Welfare sanctions are financial penalties applied to individuals who fail to comply with welfare program rules. Their widespread use reflects a turn toward disciplinary approaches to poverty management. In this article, we investigate how implicit racial biases and discrediting social markers interact to shape officials' decisions to impose sanctions. We present experimental evidence based on hypothetical vignettes that case managers are more likely to recommend sanctions for Latina and black clients - but not white clients - when discrediting markers are present. We triangulate these findings with analyses of state administrative data. Our results for Latinas are mixed, but we find consistent evidence that the probability of a sanction rises significantly when a discrediting marker (i.e., a prior sanction for noncompliance) is attached to a black rather than a white welfare client. Overall, our study clarifies how racial minorities, especially African Americans, are more likely to be punished for deviant behavior in the new world of disciplinary welfare provision.
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Cases of child abuse and neglect that involve black children are reported to and substantiated by public child welfare agencies at a rate approximately twice that of cases that involve white children. A range of studies have been performed to assess the degree to which this racial disproportionality is attributable to racial bias in physicians, nurses, and other professionals mandated to report suspected child victimization. The prevailing current explanation posits that the presence of bias among reporters and within the child welfare system has led to the current large overrepresentation of black children. A competing explanation is that overrepresentation of black children is mainly the consequence of increased exposure to risk factors such as poverty. We tested the competing models by using data drawn from national child welfare and public health sources. We compared racial disproportionality ratios on rates of victimization from official child welfare organizations to rates of key public health outcomes not subject to the same potential biases (eg, general infant mortality). We found that racial differences in victimization rate data from the official child welfare system are consistent with known differences for other child outcomes. We also found evidence supporting the presence of cultural protective factors for Hispanic children, termed the "Hispanic paradox." Although our findings do not preclude the possibility of racial bias, these findings suggest that racial bias in reporting and in the child welfare system are not large-scale drivers of racial disproportionality. Our data suggest that reduction of black/white racial disproportionality in the child welfare system can best be achieved by a public health approach to reducing underlying risk factors that affect black families.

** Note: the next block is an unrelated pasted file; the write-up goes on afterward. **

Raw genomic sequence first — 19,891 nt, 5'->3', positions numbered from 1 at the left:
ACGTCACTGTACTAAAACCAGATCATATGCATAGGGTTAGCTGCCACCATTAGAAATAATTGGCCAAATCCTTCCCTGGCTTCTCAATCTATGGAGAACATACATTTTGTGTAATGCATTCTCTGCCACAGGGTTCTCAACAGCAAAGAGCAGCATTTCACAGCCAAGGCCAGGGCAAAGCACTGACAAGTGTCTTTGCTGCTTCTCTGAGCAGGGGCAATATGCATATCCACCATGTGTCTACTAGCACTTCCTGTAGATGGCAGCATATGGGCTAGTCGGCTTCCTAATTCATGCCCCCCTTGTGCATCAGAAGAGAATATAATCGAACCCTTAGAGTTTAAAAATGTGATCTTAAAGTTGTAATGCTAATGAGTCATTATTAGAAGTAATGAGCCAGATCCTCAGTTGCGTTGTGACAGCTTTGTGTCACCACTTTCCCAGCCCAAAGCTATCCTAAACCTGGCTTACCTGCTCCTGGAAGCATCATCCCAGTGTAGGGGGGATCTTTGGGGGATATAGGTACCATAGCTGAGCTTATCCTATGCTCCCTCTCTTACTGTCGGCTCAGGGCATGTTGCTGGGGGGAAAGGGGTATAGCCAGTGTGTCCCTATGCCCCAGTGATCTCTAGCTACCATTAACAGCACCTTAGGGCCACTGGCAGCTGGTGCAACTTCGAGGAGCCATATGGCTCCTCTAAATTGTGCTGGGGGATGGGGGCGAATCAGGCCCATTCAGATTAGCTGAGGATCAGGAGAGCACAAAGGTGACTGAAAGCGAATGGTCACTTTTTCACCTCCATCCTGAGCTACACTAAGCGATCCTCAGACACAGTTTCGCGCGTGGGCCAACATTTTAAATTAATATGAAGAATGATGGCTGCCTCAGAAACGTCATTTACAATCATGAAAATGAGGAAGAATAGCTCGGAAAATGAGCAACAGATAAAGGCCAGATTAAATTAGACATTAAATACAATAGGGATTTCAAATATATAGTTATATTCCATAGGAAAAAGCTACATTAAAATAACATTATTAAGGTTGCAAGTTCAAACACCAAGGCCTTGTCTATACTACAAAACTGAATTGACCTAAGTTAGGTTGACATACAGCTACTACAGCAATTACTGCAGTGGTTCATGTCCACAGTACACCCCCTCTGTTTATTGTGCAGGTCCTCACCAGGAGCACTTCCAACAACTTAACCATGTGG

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Data from the National Survey of Child and Adolescent Well-being, a national probability study of children and families investigated for child maltreatment, were analyzed to answer the question: Do substantiated and unsubstantiated cases differ in rates of recidivism over 36 months? Recidivism was classified as (a) any re-reports, (b) substantiated re-reports and (c) subsequent foster care placements. Bivariate (survivor functions estimated by the Kaplan-Meier method) and multivariate (Cox regression modeling) analyses were conducted. The results revealed that risk of recidivism was similar regardless of substantiation status of the index investigation. We suggest that the substantiation label be removed from field use. Instead, we suggest that agencies record service needs in the families they serve, and also record whether or not the family meets criteria for referral to the family court. These would be far more practical and meaningful ways to measure child welfare services.